Summary: A Sermon for the 3rd Sunday in Easter, preached 4/18/2010 at St. Paul's Lutheran Church, Big Cove Tannery, St. Paul Lutheran Church, McConnellsburg, and Mt. Zion, Little Cove. It talks about how Jesus both forgives and restores Peter and us.

You have probably heard the saying “you never truly understand someone unless you walk a mile in his or her shoes.” As I was thinking about how to approach this sermon this morning, the easiest way I thought I could do this was to have you put yourself into someone’s shoes in today’s Gospel reading. Today, we’re going to put ourselves in Peter’s shoes to really understand what’s going on in today’s text.

Some of you may remember during the Lenten season, we spent one of our midweek services talking a little bit about Peter. He’s one of the more interesting character studies in the Gospels. In fact, I’ve even heard it said that Peter was the “disciple who is the poster child of Attention Deficit Disorder.” He’s brash and bold. Often impulsive. One to act one minute without thinking about the consequences of his actions the next. In Matthew 16, one moment, he’s the disciple who hits one out of the ballpark when Jesus is asking them who they think He is, and Peter responds with his bold confession “You are the Christ, the son of the living God.” (Matt. 16:16) Then, in just a few verses later, Jesus is telling the disciples what being the Christ was really all about when He tells them that “he must go to Jerusalem and suffer many things from the elders and chief priests and scribes, and be killed, and on the third day be raised” (v. 21). Peter is the one who pulls Jesus aside and says “Far be it from you, Lord! This shall never happen to you!” (v22), in effect, trying to prevent Jesus from going to the cross and following through with His Messianic office. Jesus had to rebuke Peter by saying “Get behind me, Satan! You are a hindrance to me. For you are not setting your mind on the things of God, but on the things of man.” (v. 23)

Peter’s contradictions come through again during Jesus’ passion. Again, on that Maundy Thursday night, as Jesus is sharing the Passover meal with His disciples, He tells them that He is going to suffer and die, and that the disciples would all fall away from Him before the night was over. Peter was the one who was bold enough to say to Jesus “Lord, I am ready to go with you both to prison and to death.” (Luke 22:33) Yet, later on that same evening, Peter denies knowing Jesus not once, not twice, but three times, just as Jesus had predicted would happen. The rooster crows, Jesus looks right at Peter, and Peter runs off into the night. Jesus is lead off to His suffering and death. As for Peter, he’s nowhere to be seen, likely afraid for his life, wondering if he will be the next to be arrested and die.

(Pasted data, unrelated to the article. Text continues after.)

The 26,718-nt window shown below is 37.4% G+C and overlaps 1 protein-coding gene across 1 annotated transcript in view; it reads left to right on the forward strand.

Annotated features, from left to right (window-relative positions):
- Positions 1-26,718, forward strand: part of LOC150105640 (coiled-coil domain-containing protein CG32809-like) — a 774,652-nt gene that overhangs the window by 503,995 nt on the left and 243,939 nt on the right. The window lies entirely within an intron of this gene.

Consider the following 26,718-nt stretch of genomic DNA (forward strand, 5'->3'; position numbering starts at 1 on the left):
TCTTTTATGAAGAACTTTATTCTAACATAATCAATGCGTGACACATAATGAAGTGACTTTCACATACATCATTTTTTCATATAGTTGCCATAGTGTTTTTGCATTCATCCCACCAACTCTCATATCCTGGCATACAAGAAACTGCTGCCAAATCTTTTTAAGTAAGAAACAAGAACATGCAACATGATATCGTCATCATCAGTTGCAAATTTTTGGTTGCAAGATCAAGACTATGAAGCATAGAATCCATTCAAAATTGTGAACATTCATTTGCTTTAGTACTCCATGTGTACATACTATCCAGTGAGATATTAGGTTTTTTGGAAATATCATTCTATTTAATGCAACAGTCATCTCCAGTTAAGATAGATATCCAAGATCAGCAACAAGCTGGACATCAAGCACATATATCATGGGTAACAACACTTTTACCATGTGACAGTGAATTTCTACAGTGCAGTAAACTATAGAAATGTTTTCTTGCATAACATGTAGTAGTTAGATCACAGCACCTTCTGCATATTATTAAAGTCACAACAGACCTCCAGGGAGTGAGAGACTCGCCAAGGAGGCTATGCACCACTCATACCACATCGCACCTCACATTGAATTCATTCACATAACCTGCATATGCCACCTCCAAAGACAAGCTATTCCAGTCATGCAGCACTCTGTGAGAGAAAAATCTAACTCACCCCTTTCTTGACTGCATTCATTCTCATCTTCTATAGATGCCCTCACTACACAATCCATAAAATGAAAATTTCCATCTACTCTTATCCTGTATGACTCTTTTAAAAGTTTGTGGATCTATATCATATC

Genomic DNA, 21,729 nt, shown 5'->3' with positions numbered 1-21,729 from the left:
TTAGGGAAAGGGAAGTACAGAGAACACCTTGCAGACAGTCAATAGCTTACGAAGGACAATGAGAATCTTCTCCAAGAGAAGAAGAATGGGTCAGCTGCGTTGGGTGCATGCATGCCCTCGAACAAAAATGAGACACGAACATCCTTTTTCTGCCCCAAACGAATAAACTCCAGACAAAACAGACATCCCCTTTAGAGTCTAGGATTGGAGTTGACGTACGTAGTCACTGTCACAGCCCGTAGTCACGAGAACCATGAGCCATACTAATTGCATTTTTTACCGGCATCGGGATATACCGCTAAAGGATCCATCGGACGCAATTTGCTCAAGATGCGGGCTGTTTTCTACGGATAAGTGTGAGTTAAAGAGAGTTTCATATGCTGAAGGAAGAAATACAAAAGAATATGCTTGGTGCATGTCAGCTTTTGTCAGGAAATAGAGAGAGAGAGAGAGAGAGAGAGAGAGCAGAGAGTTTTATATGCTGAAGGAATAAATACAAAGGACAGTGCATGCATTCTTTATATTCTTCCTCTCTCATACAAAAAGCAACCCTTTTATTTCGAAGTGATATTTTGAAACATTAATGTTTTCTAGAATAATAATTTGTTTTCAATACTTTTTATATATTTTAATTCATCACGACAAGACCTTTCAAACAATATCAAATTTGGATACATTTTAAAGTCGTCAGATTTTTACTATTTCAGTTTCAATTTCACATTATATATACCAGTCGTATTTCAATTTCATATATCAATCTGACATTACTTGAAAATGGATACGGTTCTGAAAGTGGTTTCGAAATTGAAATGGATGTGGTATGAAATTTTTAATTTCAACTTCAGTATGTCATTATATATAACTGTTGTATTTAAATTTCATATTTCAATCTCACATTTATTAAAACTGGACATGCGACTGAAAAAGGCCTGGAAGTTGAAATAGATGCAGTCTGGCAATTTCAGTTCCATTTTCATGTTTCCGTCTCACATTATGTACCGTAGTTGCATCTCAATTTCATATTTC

So, with this kind of a history behind him, what do you think might be going through Peter’s mind by the time we get to today’s Gospel reading in John 21? We’re told in the text that this was the third time that Jesus had appeared to His disciples following the Resurrection. By now, the news that Jesus has risen from the dead is kind of old hat. The first time they saw the resurrected Jesus, they had to have just been completely overjoyed. The One they thought was dead was indeed alive! It was just as He had said would happen several times to them. It really was true. Any other thoughts about Jesus’ being alive again had to have taken a back seat to that. The second time, maybe they were sitting back, watching as Thomas, the one who didn’t believe them the first time when they told him that they saw Jesus, got to see for himself that Jesus was indeed risen from the dead, and maybe even have a little bit of satisfaction, a “see, we told you so” sort of moment. But now, this is the third time. Remember, Peter was the most vocal of the disciples in saying he would never fall away from Jesus that first Maundy Thursday, even if it meant imprisonment or death, but when the rubber met the road later that night, he was the most vocal to deny knowing Jesus. Not only that, but remember, after the third denial was spoken and the rooster crowed, Jesus looked directly at Peter, and Peter remembered what Jesus had said, and Peter ran off into the night.

Jesus is alive again. Peter knows that Jesus knows what he did that night. What would you do if you were in Peter’s shoes, knowing that Jesus knows what you did? Would it be awkward being around Him after the initial joy of Jesus being alive again wore off and become old news? Would you hope that Jesus wouldn’t say anything about the denial stuff, since it seems that everything turned out okay in the end? Would you wonder what your role would be as a disciple, or if Jesus would still count you as a disciple, after what you had done? Would Jesus, now that He’s proven His power over sin, death, and the devil, now be back to extract some vengeance from Peter for denying Him? A lot of unknowns for Peter.

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